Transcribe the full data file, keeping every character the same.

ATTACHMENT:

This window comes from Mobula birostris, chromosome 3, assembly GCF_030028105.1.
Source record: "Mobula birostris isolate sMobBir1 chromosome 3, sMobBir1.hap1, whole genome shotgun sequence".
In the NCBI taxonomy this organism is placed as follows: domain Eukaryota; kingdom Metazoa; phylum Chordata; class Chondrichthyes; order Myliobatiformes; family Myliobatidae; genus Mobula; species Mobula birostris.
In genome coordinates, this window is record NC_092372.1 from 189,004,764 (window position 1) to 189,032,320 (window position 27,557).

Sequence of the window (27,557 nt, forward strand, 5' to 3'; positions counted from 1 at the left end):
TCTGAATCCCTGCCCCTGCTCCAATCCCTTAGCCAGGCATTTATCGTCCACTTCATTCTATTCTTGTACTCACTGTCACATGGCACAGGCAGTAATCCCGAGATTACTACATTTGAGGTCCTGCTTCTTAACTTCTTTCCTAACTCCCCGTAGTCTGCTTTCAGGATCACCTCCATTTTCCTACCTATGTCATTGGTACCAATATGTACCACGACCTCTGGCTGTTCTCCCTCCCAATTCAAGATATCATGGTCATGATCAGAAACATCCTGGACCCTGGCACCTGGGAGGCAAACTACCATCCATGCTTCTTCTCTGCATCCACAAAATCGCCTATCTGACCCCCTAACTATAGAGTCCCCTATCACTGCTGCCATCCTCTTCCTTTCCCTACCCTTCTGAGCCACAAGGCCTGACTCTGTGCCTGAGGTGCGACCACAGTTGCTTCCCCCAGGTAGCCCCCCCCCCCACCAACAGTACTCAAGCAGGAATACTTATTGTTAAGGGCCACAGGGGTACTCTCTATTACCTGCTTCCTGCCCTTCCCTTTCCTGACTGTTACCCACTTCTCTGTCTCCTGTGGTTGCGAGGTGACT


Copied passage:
This window comes from Mobula birostris, chromosome 3, assembly GCF_030028105.1.
Source record: "Mobula birostris isolate sMobBir1 chromosome 3, sMobBir1.hap1, whole genome shotgun sequence".
In the NCBI taxonomy this organism is placed as follows: domain Eukaryota; kingdom Metazoa; phylum Chordata; class Chondrichthyes; order Myliobatiformes; family Myliobatidae; genus Mobula; species Mobula birostris.
In genome coordinates, this window is record NC_092372.1 from 189,004,764 (window position 1) to 189,032,320 (window position 27,557).

Sequence of the window (27,557 nt, forward strand, 5' to 3'; positions counted from 1 at the left end):
TCTGAATCCCTGCCCCTGCTCCAATCCCTTAGCCAGGCATTTATCGTCCACTTCATTCTATTCTTGTACTCACTGTCACATGGCACAGGCAGTAATCCCGAGATTACTACATTTGAGGTCCTGCTTCTTAACTTCTTTCCTAACTCCCCGTAGTCTGCTTTCAGGATCACCTCCATTTTCCTACCTATGTCATTGGTACCAATATGTACCACGACCTCTGGCTGTTCTCCCTCCCAATTCAAGATATCATGGTCATGATCAGAAACATCCTGGACCCTGGCACCTGGGAGGCAAACTACCATCCATGCTTCTTCTCTGCATCCACAAAATCGCCTATCTGACCCCCTAACTATAGAGTCCCCTATCACTGCTGCCATCCTCTTCCTTTCCCTACCCTTCTGAGCCACAAGGCCTGACTCTGTGCCTGAGGTGCGACCACAGTTGCTTCCCCCAGGTAGCCCCCCCCCCCACCAACAGTACTCAAGCAGGAATACTTATTGTTAAGGGCCACAGGGGTACTCTCTATTACCTGCTTCCTGCCCTTCCCTTTCCTGACTGTTACCCACTTCTCTGTCTCCTGTGGTTGCGAGGTGACT